Australian government guilty of Antarctic helicopter pilot's death

Source: Xinhua| 2019-12-10 18:30:50|Editor: xuxin
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CANBERRA, Dec. 10 (Xinhua) -- The Australian government has been found guilty of two charges over the death of a helicopter pilot in Antarctica.

David Wood, 62, died in January 2016 after he fell into a crevasse during a fuel drop on Antarctica's Western Ice Shelf.

The Australian Capital Territory (ACT) Industrial Court on Monday found the Commonwealth Environment Department guilty of two breaches of work health and safety laws.

Each charge carries a maximum penalty of 1.5 million Australian dollars (1.02 million U.S. dollars) in fines.

Following Wood's death Comcare, the commonwealth workers' compensation authority, brought criminal charges against the department and Wood's employer, Helicopter Resources.

Delivering his verdict, Acting Chief Magistrate Glenn Theakston said that the Australian Antarctic Division (AAD) was responsible for ensuring Wood's safety after Comcare argued that the department could have taken five steps to minimise risk.

"The AAD was best placed to decide how projects and other operations could be safely conducted," Theakston said.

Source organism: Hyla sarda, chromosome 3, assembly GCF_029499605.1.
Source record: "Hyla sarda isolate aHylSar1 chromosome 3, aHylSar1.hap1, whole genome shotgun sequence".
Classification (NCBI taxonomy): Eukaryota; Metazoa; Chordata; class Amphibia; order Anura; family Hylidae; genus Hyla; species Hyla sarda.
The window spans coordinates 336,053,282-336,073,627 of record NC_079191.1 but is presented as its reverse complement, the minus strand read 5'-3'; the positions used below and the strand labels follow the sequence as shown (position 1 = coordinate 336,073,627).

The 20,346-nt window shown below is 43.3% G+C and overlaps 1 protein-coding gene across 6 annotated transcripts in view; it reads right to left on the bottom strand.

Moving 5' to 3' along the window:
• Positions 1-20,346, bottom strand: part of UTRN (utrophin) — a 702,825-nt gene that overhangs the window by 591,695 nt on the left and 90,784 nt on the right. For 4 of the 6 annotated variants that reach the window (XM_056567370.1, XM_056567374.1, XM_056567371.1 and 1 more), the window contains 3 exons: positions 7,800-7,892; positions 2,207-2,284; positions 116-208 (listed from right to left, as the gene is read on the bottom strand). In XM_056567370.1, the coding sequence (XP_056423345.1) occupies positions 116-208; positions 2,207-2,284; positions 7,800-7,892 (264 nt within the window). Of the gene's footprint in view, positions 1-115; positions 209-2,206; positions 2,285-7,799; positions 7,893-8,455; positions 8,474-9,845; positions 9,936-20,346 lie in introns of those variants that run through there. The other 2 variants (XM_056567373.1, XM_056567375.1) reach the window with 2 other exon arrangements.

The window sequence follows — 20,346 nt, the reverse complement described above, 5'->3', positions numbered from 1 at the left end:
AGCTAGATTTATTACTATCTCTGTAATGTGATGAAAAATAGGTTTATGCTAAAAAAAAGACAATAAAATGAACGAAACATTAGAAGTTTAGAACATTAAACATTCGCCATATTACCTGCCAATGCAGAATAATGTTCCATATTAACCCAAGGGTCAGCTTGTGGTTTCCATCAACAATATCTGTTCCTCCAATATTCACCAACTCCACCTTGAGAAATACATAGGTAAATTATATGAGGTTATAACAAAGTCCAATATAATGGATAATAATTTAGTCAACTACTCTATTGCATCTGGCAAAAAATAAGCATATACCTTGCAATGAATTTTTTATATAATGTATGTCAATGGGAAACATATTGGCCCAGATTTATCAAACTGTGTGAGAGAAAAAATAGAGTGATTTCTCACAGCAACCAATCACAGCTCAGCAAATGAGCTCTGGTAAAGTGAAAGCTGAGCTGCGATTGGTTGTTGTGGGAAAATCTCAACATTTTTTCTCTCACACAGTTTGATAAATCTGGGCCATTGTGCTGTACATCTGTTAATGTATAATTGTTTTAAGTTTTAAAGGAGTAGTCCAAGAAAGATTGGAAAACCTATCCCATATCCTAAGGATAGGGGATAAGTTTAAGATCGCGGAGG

"This extended to where fuel cache sites should be located and what methods should be employed to assess the suitability of those sites before pilots were tasked to land and walk on those sites for the purpose of refuelling and/or collecting their sling hardware.

"The Commonwealth failed to comply with its health and safety duty."

Wood and Paul Sutton landed their helicopters on Jan. 11, 2016 without any aerial reconnaissance.

After delivering the fuel the pilots were returning to their helicopters when Sutton noticed Wood had gone missing.

Wood was rescued from the crevasse after four hours but died from hypothermia.

Helicopter Resources was cleared of any wrongdoing after Theakston found that the company could not have assessed the likelihood of crevasses at the site.

"There is no evidence that Helicopter Resources was aware, or ought to have been aware, of how satellite images may be used for the purpose of determining whether a remote site was more prone to crevassing than another site," he said.